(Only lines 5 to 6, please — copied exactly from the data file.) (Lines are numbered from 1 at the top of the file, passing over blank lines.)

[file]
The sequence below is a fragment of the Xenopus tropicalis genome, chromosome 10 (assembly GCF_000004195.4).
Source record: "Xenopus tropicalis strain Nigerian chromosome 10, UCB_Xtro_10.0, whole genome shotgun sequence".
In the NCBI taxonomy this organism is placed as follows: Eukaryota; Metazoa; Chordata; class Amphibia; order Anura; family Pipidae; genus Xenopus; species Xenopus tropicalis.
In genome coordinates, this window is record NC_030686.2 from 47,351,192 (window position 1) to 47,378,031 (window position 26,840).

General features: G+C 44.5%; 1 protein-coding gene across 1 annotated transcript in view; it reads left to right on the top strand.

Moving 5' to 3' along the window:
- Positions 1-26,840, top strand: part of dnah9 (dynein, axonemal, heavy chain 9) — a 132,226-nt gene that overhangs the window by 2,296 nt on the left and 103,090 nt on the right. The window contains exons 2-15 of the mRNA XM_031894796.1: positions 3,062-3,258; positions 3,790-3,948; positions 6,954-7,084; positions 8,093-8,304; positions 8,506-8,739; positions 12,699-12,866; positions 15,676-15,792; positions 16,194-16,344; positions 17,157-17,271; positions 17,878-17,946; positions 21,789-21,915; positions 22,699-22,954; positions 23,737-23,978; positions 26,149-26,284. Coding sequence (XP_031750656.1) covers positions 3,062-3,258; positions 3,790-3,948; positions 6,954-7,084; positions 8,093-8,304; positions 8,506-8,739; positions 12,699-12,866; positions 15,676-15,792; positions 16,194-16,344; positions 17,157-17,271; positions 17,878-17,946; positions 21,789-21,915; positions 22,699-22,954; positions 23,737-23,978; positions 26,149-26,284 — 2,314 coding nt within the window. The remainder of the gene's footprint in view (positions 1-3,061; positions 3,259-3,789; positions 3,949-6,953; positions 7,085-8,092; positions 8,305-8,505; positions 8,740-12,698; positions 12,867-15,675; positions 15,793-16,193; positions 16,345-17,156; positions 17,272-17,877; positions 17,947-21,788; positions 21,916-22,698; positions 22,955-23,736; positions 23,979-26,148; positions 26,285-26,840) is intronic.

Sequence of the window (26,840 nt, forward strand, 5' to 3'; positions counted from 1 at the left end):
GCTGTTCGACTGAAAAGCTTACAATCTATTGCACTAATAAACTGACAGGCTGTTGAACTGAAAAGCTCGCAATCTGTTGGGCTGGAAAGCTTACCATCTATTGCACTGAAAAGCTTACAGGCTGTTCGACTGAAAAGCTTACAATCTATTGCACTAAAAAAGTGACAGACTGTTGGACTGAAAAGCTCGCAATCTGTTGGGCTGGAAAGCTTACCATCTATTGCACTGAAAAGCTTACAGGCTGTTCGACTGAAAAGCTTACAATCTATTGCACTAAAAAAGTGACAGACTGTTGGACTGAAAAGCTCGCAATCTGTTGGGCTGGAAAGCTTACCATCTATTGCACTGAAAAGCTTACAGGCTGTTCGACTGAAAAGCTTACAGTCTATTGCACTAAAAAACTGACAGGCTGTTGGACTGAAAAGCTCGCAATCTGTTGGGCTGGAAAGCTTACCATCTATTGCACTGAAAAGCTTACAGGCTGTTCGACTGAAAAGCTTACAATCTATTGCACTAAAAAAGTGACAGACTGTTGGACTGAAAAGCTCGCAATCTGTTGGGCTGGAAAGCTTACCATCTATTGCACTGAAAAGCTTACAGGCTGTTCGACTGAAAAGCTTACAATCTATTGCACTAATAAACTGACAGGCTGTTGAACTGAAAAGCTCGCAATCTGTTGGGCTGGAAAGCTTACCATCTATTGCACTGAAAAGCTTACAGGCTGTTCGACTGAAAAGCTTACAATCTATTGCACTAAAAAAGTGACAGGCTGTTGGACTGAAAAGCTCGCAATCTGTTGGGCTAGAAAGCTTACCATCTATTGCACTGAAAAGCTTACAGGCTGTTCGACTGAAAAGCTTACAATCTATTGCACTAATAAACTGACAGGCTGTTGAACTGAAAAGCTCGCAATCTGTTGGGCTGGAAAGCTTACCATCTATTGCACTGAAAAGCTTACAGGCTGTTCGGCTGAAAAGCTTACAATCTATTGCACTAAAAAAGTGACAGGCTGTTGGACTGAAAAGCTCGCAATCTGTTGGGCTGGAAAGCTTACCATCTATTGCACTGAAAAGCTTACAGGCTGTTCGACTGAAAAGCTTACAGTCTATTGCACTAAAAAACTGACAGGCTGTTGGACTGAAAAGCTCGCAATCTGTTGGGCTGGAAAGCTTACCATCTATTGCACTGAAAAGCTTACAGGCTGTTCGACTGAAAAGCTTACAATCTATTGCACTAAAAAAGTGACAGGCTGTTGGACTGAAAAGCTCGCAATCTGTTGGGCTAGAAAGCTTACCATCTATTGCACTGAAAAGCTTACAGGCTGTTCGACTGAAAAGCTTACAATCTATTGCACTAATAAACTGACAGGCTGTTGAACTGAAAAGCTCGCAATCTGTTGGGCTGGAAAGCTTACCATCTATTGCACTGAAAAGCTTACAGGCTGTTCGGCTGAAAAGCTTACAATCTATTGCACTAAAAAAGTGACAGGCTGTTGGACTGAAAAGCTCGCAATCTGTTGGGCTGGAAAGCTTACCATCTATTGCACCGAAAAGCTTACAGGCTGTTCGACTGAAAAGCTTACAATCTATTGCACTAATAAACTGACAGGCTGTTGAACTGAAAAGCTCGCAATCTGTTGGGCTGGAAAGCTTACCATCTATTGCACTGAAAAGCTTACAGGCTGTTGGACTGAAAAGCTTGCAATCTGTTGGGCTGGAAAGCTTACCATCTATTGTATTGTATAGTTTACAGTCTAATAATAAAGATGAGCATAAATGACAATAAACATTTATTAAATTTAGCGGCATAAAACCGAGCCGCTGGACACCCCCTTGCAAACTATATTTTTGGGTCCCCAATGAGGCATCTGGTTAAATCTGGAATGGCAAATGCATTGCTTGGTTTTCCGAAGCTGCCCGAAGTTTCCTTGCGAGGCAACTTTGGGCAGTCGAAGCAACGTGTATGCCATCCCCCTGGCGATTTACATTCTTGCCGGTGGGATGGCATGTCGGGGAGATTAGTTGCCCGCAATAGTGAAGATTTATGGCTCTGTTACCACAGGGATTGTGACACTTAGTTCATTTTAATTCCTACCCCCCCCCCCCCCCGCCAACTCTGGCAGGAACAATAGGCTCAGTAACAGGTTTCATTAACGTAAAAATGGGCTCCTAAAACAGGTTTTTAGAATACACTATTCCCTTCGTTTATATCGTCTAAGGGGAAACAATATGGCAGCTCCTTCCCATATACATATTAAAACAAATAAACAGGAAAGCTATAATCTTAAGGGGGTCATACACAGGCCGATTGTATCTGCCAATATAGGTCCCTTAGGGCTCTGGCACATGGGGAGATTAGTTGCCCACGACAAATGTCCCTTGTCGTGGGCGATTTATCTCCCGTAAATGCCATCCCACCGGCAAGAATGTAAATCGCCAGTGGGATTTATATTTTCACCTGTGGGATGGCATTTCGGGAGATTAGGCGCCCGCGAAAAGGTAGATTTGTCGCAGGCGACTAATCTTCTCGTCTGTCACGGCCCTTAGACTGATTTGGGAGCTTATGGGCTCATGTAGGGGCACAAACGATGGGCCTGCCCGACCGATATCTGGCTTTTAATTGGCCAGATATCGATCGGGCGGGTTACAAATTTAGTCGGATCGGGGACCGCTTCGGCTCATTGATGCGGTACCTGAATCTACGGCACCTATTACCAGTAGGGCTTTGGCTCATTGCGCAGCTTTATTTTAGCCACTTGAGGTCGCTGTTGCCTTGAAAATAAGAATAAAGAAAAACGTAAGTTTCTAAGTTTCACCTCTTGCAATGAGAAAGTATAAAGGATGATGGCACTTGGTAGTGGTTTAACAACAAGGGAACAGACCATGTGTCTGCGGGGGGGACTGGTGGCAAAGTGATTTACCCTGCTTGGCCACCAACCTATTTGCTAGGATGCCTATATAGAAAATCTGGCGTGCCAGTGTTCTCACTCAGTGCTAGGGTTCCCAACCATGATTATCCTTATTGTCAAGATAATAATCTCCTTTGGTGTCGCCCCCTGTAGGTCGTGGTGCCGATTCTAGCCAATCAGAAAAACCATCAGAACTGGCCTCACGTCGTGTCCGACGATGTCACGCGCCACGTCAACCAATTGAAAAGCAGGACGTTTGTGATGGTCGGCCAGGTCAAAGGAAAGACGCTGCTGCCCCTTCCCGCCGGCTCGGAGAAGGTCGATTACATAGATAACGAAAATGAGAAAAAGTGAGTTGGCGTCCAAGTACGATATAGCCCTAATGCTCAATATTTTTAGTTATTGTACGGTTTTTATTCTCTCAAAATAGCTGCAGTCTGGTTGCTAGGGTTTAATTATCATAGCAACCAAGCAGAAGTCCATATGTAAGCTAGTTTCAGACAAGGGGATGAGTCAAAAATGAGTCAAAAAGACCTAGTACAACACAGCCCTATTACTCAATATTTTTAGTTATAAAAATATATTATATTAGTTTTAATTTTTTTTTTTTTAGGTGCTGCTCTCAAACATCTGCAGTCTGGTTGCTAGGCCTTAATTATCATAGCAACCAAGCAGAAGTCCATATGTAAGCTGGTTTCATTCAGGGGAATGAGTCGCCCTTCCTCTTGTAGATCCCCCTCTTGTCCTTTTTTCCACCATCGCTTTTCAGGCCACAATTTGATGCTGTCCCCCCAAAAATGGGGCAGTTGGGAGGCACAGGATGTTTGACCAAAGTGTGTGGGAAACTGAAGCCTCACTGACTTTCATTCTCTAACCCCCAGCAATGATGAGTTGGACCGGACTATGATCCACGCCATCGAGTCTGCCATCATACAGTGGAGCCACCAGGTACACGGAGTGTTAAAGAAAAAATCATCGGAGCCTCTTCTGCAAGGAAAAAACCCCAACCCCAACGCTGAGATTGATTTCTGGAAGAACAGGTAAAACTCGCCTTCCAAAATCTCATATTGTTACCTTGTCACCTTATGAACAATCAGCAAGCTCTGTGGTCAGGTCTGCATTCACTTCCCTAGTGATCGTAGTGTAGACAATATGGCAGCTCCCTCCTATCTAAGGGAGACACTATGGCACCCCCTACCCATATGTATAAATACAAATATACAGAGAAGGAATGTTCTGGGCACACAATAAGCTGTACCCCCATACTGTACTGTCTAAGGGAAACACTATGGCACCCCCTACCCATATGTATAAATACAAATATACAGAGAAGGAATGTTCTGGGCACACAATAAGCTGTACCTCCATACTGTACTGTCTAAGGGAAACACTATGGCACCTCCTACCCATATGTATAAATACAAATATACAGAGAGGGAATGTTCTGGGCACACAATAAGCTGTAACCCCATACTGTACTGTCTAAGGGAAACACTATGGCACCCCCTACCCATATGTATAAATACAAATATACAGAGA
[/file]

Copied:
General features: G+C 44.5%; 1 protein-coding gene across 1 annotated transcript in view; it reads left to right on the top strand.

Moving 5' to 3' along the window: